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Heart of Darkness OCE: The Archetypal Voyage
The Heart of Darkness depicts Marlow's journey into the Congo to find Kurtz, leading Marlow to fight for his survival while finding his inner self. Marlow's journey parallels the journey of the hero, as Marlow enters the Congo as an innocent adventurer and leaves as an enlightened individual. In Heart of Darkness, Joseph Conrad creates an allegory, an archetypal story of journeys: through hell, back in time, and to the core of the psyche-the heart of darkness.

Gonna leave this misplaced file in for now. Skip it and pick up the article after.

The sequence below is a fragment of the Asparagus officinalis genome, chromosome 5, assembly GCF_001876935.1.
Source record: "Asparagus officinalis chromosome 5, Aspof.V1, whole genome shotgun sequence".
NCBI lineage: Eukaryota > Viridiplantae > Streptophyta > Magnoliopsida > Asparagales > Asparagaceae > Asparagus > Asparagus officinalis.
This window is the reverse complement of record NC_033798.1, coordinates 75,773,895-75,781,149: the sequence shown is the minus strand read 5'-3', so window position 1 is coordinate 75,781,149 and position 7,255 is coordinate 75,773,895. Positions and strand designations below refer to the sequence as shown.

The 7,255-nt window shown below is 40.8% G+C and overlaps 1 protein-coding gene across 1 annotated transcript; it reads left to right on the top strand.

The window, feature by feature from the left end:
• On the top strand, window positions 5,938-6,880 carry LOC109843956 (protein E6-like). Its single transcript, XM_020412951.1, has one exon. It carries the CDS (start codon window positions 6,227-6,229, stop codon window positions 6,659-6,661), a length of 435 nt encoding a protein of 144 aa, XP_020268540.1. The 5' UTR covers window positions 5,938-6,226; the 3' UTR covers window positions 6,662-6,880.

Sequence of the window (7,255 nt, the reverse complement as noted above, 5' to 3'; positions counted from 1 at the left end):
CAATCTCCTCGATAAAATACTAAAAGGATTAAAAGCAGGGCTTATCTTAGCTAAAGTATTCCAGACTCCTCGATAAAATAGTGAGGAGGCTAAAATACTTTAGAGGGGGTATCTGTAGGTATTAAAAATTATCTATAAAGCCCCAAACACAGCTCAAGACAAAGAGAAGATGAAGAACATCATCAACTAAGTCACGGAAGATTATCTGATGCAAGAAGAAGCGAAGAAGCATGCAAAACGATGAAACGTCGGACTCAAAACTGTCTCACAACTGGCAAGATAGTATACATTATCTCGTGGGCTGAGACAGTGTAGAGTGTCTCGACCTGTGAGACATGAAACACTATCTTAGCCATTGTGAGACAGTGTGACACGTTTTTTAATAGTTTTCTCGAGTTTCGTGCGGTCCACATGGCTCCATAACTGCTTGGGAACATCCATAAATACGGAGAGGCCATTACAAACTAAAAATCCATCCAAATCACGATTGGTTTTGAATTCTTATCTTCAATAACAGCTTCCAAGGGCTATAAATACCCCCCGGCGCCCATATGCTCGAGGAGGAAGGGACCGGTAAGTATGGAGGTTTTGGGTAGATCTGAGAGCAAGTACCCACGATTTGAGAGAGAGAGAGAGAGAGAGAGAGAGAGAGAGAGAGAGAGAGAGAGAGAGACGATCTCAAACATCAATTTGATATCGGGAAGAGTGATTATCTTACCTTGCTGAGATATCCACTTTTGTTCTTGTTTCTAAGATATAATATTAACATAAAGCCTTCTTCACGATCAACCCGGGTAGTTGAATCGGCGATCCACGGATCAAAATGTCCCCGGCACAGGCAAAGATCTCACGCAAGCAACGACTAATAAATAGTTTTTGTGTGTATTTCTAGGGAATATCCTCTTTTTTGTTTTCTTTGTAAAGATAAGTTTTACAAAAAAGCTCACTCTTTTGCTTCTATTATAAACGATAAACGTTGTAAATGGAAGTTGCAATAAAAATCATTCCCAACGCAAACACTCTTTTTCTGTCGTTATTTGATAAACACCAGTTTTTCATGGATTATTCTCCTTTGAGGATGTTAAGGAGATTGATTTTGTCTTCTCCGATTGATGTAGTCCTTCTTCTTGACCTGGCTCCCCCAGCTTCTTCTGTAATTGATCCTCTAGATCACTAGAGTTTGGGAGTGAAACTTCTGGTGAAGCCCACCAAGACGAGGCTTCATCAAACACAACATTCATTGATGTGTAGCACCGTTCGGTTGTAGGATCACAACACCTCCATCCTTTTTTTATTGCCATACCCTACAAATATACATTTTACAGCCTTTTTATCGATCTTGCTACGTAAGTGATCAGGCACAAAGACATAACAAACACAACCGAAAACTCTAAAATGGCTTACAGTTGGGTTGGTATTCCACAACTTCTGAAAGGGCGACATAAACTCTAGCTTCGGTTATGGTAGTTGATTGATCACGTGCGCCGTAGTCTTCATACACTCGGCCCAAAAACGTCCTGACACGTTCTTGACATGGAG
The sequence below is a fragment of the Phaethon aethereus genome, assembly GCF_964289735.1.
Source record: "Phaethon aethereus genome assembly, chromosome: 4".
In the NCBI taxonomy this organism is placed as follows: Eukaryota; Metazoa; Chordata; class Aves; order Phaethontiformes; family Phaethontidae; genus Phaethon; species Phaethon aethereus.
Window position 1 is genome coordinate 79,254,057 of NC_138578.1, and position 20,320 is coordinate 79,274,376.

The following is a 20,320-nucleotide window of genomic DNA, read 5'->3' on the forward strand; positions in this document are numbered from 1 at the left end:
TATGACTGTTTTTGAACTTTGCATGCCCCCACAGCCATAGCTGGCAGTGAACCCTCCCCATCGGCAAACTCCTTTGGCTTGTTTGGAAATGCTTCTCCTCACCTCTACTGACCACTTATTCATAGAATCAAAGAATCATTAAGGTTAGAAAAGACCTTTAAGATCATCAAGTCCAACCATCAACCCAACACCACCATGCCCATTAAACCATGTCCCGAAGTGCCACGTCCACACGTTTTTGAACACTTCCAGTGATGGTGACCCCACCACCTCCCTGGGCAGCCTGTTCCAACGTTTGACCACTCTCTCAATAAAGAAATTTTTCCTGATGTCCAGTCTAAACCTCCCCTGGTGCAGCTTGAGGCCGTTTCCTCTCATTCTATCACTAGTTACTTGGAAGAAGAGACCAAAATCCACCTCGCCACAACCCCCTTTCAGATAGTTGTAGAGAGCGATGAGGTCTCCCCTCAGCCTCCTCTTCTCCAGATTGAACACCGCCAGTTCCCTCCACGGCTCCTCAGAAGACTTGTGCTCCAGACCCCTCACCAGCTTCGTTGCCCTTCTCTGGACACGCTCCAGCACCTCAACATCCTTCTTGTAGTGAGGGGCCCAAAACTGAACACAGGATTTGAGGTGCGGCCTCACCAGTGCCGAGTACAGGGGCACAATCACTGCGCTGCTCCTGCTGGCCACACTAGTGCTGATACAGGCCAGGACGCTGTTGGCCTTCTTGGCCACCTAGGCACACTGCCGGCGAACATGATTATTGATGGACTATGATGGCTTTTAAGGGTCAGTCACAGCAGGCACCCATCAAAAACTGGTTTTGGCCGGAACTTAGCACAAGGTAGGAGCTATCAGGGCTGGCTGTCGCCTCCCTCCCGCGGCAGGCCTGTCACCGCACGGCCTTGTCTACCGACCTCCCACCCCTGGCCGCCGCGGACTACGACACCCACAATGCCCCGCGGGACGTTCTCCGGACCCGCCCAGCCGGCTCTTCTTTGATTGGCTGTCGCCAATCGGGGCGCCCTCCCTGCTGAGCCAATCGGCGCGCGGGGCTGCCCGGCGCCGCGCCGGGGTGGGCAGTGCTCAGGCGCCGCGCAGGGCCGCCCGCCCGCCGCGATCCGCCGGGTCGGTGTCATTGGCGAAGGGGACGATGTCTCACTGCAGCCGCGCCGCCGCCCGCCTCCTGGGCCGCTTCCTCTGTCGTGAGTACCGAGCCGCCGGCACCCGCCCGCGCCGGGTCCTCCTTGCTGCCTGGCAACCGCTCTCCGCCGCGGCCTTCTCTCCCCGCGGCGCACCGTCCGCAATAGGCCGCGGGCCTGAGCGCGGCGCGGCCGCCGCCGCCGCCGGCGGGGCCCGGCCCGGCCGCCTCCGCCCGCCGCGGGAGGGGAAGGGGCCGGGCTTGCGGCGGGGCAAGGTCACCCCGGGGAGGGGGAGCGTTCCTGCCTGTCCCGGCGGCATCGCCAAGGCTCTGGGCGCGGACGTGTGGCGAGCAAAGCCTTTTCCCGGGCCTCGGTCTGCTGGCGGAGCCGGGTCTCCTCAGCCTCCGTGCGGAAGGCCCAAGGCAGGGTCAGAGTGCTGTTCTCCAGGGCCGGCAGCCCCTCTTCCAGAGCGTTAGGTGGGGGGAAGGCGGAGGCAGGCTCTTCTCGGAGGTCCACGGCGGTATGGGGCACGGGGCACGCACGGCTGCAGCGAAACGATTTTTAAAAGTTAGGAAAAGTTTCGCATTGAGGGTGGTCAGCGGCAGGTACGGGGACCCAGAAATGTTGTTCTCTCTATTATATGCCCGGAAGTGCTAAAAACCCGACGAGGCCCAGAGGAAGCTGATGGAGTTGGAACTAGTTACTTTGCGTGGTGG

One aspect of Marlow's adventure includes the journey through hell. As Marlow goes to the Company's office to negotiate for his job, he notices two "uncanny and fateful" women giving each other a "quick glance of unconcerned wisdom," as he thought of them as guardians of "the door of Darkness, knitting black wool as for a pall" (Conrad 47). The scene introduces Marlow's metaphorical descent into hell because Conrad's description of the two women bear a resemblance to The Fates, the Greek goddesses who decide the destiny of men, and the door of Darkness refers to the entrance of hell. Since the archetypal hero must cross the threshold to continue his journey, Conrad allows readers to recognize how Marlow's decision to venture into the Congo signifies the beginning of his trip through hell. When Marlow arrives to the Congo, he has "stepped into the gloomy circle of some Inferno," as he recognizes the native laborers as " nothing earthly...but black shadows of disease and starvation" (55). Conrad creates several allusions of Dante Alighieri's Inferno within his novel to create an analogy of Marlow's experience in the Congo, corrupted by the Company's brutal involvement, with Dante's physical journey through hell. However, the Congo, a representation of hell, is worse since " in Dante's work, Hell is God's creation, governed by the rational principle of contrapasso," as "the Hell created by European imperialism [creates] death and torment... in an arbitrary, irrational fashion" (Bowers 1). After several months, Marlow finds Kurtz's station and retrieves him, however, his expectations of Kurtz falls short, as Marlow can only recognize a man who has "taken a high seat amongst the devils of the land," rather than a bringer of civilization (Conrad 97). Marlow's encounter with Kurtz depicts the end of his descent into hell, for Marlow has reached Kurtz, who represents Satan. By reaching his final destination, Marlow comes close to accomplishing the Test, the archetypal hero's main quest in order to gain his reward.